Looking Back on the 1992 Rio Earth Summit

World leaders and government officials as well as representatives from NGOs and the corporate sector are currently convening in Rio de Janeiro, for “Rio+20: The United Nations Conference on Sustainable Development.” The conference is timed to coincide with the twentieth anniversary of the seminal 1992 Rio Earth Summit. It is therefore worth looking back on the achievements of the Rio Earth Summit in 1992 to remind ourselves of what can be achieved when parties from around the world unite to address global environmental problems and highlight the obstacles and limitations of international multilateral processes in pursuing environmental objectives.

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Observations on My Role in Commenting on the New Albury Anti-Carbon Tax Group

BY BEN HABIB. Last Saturday I provided comment in an article in the Border Mail—‘Doug takes up fight on carbon tax’—about a new group called Border Says NO to Carbon Tax being established by local trucking operator Doug McMillan. No-one wants to see hard working local businessmen like Doug McMillan lose their livelihoods. If people with climate-related expertise can work cooperatively with local businesses and other impacted members of the community, we can constructively adapt to the many challenges posed by climate change instead of further fracturing the community for the sake of argument. However for the cooperative approach to work, everyone has to begin from a position of informed empowerment.

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Video Review: ‘Lester Brown – The Planet’s Scarcest Resource is Time’

In a recent class activity, members of the second/third year undergraduate subject International Politics of Climate Change: Triumph or Tragedy at La Trobe University’s Albury-Wodonga campus engaged with a video presentation delivered by emminent American environmentalist Lester Brown. The following excerpts are a summary of the class discussion on what Lester Brown has to say in the video clip.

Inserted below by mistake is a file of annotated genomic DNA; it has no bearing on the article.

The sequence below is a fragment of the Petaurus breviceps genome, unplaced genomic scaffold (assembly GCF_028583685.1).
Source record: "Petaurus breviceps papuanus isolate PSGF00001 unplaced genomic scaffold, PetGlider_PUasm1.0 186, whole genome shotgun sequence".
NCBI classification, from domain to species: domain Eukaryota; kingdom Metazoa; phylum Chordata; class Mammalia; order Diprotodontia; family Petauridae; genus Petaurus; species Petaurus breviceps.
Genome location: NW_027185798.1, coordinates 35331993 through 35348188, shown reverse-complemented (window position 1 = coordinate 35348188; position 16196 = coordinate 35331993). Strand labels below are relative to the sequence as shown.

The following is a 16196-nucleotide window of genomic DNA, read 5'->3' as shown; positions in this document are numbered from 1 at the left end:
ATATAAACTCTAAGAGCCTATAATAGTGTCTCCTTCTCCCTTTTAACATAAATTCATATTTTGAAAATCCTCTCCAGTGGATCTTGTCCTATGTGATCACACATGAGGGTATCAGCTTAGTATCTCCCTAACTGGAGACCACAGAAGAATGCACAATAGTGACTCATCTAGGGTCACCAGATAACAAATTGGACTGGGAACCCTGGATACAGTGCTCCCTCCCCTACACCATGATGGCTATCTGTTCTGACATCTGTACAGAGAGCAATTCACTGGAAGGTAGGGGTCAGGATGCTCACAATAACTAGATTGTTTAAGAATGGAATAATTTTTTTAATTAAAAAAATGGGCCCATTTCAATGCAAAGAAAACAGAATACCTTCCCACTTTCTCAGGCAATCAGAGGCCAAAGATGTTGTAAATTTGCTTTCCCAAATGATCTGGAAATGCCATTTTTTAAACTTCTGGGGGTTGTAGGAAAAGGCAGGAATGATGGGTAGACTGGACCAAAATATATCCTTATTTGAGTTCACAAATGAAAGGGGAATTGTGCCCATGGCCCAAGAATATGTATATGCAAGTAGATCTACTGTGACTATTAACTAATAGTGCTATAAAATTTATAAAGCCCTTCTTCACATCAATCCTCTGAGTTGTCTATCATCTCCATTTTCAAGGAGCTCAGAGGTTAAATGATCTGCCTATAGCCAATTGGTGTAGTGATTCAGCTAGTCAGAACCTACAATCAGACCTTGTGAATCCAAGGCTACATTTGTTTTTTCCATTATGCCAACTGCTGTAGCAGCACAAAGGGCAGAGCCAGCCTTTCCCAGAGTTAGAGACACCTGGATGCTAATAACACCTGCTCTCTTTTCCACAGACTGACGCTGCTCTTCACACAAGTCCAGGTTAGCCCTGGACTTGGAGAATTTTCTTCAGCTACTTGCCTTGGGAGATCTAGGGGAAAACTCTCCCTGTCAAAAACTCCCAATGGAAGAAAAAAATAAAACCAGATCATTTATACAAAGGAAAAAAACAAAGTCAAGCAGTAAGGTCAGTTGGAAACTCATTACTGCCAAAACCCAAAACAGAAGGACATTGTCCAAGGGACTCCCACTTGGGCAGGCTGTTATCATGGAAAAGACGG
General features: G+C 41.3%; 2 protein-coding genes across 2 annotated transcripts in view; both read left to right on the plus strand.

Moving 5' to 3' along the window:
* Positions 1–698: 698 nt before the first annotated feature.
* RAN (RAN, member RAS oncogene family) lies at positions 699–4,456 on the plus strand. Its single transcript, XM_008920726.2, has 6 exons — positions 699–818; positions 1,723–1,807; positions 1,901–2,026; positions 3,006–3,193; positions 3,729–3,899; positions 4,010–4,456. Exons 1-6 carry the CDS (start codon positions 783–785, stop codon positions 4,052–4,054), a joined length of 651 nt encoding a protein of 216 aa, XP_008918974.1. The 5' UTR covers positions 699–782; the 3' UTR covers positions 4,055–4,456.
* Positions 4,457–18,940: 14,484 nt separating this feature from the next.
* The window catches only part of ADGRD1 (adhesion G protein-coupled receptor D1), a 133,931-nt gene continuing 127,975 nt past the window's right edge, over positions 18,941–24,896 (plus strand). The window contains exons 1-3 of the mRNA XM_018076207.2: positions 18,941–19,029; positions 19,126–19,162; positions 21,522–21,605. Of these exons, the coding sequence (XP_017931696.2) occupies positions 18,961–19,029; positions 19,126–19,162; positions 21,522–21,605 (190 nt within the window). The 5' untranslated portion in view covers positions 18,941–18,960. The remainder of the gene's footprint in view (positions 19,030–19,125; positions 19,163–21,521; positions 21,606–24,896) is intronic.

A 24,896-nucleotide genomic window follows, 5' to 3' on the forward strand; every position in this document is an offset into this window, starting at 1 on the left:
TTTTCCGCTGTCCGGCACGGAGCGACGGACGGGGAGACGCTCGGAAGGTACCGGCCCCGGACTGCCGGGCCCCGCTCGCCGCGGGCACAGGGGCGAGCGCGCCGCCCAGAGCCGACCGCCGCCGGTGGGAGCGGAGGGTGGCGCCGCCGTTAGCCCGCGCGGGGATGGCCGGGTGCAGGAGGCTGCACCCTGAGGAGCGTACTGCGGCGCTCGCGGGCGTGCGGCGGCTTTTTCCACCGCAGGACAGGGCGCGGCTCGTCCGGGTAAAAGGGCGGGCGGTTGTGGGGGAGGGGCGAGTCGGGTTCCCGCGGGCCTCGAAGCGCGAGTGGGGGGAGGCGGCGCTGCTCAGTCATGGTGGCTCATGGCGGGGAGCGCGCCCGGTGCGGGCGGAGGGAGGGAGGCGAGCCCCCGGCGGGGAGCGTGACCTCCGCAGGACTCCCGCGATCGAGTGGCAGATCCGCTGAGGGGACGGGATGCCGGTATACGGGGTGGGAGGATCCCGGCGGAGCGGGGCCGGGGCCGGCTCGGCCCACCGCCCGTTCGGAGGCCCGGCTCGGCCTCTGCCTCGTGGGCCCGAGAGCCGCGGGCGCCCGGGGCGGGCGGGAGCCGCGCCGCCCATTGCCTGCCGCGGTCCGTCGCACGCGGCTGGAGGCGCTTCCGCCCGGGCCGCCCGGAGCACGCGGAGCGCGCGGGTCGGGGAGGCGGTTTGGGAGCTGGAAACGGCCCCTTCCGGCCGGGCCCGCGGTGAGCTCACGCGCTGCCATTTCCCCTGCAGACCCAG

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Initial Analysis of the Gillard government’s ‘Clean Energy Future’ Proposal

BY BEN HABIB. On Sunday 10th July, 2011, the Gillard government announced the details of its long-awaited carbon tax—the Clean Energy Future scheme. The hype surrounding the announcement was justified; for a number of reasons, this was one of the most important public policy announcements since Federation. I have a cautiously favourable view of the scheme, based on clear scientific evidence about the seriousness of the climate change threat and expert analysis indicating that a market-based carbon price is the cheapest and easiest way to achieve comprehensive nation-wide greenhouse gas emission reduction.

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Interview with Heather Bruer from the Australian Youth Climate Coalition

Our guest on the podcast today, Heather Bruer from the Australian Youth Climate Coaltion (AYCC), is a 21 year old Economics student at the University of Adelaide and is currently co-director of the AYCC in South Australia. In December 2010 Heather was part of the Australian Youth Delegation to the United Nations Framework Convention on Climate Change (UNFCCC) Council of Parties 16 (COP16) climate talks in Cancún, Mexico. In the podcast, Heather talks about her experiences at COP16 in Cancún, the reasons she became a climate activist and the moral imperative for young people to engage with the politics of climate change, as well as her thoughts on the current carbon pricing debate in Australia.

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Wodonga & Albury Toward Climate Health — An Interview with Lizette Salmon

Lizette Salmon from Wodonga & Albury Towards Climate Health (WATCH). WATCH is an apolitical community group which advocates for sustainable climate solutions through engagement with political leaders and the local community. It promotes activities and events in the local community to meet, discuss, establish informed views and take appropriate action on climate change.

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